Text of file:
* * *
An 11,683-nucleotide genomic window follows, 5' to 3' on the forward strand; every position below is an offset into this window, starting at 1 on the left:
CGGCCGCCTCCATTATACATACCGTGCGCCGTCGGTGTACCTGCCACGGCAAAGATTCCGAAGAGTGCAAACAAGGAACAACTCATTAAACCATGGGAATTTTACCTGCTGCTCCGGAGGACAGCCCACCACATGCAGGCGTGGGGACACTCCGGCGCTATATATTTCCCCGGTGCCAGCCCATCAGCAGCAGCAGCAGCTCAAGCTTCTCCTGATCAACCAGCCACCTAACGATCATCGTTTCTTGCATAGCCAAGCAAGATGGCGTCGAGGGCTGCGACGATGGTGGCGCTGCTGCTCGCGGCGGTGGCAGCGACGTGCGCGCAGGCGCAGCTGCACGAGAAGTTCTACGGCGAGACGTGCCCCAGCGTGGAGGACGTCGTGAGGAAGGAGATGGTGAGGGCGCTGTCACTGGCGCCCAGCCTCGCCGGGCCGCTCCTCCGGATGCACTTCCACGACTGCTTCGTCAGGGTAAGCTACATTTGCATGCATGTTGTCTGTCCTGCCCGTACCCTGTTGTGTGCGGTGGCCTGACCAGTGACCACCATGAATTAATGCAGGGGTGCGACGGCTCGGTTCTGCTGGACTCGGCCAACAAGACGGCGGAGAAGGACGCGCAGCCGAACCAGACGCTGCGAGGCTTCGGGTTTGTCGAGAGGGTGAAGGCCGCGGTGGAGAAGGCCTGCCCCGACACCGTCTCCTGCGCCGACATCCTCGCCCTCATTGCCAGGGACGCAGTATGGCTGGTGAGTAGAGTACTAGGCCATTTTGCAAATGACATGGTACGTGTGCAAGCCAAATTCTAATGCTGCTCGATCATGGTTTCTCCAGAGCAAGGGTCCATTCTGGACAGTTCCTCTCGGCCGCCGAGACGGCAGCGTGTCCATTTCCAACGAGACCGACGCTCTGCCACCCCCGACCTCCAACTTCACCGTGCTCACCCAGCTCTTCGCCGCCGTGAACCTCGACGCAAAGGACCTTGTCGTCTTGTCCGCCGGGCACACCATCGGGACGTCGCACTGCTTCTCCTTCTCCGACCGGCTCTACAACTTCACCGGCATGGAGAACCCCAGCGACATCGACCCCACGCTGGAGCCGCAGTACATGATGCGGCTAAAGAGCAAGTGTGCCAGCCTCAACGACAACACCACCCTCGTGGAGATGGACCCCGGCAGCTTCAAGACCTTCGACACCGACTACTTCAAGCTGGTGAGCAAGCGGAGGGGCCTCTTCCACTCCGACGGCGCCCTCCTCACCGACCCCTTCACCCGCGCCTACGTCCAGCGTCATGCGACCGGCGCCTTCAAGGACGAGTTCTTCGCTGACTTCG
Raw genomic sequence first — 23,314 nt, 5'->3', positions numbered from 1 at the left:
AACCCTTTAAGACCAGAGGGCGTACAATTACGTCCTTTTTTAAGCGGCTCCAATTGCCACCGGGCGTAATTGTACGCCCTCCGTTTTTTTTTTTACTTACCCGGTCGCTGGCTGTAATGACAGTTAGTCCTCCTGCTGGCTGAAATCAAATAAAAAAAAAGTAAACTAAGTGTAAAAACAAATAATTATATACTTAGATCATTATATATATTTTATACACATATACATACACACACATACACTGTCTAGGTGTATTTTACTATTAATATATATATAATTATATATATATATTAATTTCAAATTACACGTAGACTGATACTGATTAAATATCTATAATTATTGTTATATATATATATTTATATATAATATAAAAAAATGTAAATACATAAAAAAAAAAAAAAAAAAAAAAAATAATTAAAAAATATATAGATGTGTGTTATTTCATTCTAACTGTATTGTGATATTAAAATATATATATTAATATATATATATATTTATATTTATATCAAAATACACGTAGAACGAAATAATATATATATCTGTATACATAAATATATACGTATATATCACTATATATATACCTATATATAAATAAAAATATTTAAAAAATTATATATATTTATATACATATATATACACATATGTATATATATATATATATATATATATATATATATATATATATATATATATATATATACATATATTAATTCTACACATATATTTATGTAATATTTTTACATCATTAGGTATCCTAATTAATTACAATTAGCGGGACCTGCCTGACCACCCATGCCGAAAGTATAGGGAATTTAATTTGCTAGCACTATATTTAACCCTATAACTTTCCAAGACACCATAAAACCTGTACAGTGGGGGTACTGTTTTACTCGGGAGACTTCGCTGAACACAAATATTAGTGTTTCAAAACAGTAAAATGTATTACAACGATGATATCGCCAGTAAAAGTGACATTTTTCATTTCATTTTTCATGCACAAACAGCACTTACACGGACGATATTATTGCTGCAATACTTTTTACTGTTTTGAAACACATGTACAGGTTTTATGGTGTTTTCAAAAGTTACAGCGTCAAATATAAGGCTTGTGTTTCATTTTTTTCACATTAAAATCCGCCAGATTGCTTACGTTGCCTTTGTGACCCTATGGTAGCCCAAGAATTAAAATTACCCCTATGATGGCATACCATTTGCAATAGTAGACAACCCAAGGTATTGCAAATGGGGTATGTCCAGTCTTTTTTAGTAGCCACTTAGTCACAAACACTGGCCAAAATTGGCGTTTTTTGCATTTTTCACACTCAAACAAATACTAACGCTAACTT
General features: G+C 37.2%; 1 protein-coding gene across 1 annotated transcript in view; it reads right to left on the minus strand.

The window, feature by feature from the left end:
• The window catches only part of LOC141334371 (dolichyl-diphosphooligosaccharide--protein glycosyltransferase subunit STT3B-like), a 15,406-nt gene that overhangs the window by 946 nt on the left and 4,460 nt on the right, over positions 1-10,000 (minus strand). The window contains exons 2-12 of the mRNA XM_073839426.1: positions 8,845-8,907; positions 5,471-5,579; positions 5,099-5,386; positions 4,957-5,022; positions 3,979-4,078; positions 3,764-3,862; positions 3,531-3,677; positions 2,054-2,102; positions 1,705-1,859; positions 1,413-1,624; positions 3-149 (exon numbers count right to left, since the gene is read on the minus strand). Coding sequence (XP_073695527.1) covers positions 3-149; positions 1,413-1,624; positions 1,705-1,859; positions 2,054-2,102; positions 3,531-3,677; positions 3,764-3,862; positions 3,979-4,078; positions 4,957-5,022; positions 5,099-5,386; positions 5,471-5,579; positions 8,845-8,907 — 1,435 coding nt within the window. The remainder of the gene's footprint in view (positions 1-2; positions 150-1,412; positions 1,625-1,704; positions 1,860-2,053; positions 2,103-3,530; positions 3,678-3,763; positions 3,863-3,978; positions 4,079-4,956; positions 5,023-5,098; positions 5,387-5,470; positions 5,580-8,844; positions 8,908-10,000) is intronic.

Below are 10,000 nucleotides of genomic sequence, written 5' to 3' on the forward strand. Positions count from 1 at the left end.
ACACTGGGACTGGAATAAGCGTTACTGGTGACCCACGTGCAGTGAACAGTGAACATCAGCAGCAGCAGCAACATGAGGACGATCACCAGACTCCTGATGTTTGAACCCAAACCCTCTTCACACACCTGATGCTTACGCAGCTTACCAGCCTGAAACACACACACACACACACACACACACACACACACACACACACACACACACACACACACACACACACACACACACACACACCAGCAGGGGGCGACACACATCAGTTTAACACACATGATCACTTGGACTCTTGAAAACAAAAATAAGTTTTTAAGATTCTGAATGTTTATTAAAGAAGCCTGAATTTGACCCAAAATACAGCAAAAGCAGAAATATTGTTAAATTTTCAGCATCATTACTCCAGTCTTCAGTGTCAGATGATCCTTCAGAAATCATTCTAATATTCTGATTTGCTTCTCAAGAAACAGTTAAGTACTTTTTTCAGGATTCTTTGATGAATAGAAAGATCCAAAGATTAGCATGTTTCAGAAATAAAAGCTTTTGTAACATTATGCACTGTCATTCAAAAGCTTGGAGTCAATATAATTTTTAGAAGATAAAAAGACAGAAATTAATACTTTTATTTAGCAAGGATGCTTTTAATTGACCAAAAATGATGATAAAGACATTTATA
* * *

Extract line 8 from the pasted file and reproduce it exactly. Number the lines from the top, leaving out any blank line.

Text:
Below are 10,000 nucleotides of genomic sequence, written 5' to 3' on the forward strand. Positions count from 1 at the left end.